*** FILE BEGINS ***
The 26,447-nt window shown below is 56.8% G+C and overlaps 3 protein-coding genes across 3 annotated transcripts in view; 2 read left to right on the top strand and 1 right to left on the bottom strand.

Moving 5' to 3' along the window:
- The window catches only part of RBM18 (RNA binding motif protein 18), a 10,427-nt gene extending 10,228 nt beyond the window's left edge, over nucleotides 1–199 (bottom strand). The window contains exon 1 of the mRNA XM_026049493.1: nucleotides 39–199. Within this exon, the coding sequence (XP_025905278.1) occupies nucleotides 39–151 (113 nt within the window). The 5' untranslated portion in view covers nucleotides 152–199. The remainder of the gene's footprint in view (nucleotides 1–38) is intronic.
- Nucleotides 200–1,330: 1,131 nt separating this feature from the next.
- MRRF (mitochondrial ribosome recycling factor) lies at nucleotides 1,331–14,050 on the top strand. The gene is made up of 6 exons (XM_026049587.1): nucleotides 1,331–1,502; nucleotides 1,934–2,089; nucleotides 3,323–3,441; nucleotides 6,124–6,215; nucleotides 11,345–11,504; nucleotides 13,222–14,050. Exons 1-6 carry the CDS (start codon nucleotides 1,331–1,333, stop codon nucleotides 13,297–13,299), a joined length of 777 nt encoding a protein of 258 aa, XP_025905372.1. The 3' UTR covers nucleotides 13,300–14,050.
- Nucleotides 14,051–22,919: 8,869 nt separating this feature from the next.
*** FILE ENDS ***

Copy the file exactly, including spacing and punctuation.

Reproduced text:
The 26,447-nt window shown below is 56.8% G+C and overlaps 3 protein-coding genes across 3 annotated transcripts in view; 2 read left to right on the top strand and 1 right to left on the bottom strand.

Moving 5' to 3' along the window:
- The window catches only part of RBM18 (RNA binding motif protein 18), a 10,427-nt gene extending 10,228 nt beyond the window's left edge, over nucleotides 1–199 (bottom strand). The window contains exon 1 of the mRNA XM_026049493.1: nucleotides 39–199. Within this exon, the coding sequence (XP_025905278.1) occupies nucleotides 39–151 (113 nt within the window). The 5' untranslated portion in view covers nucleotides 152–199. The remainder of the gene's footprint in view (nucleotides 1–38) is intronic.
- Nucleotides 200–1,330: 1,131 nt separating this feature from the next.
- MRRF (mitochondrial ribosome recycling factor) lies at nucleotides 1,331–14,050 on the top strand. The gene is made up of 6 exons (XM_026049587.1): nucleotides 1,331–1,502; nucleotides 1,934–2,089; nucleotides 3,323–3,441; nucleotides 6,124–6,215; nucleotides 11,345–11,504; nucleotides 13,222–14,050. Exons 1-6 carry the CDS (start codon nucleotides 1,331–1,333, stop codon nucleotides 13,297–13,299), a joined length of 777 nt encoding a protein of 258 aa, XP_025905372.1. The 3' UTR covers nucleotides 13,300–14,050.
- Nucleotides 14,051–22,919: 8,869 nt separating this feature from the next.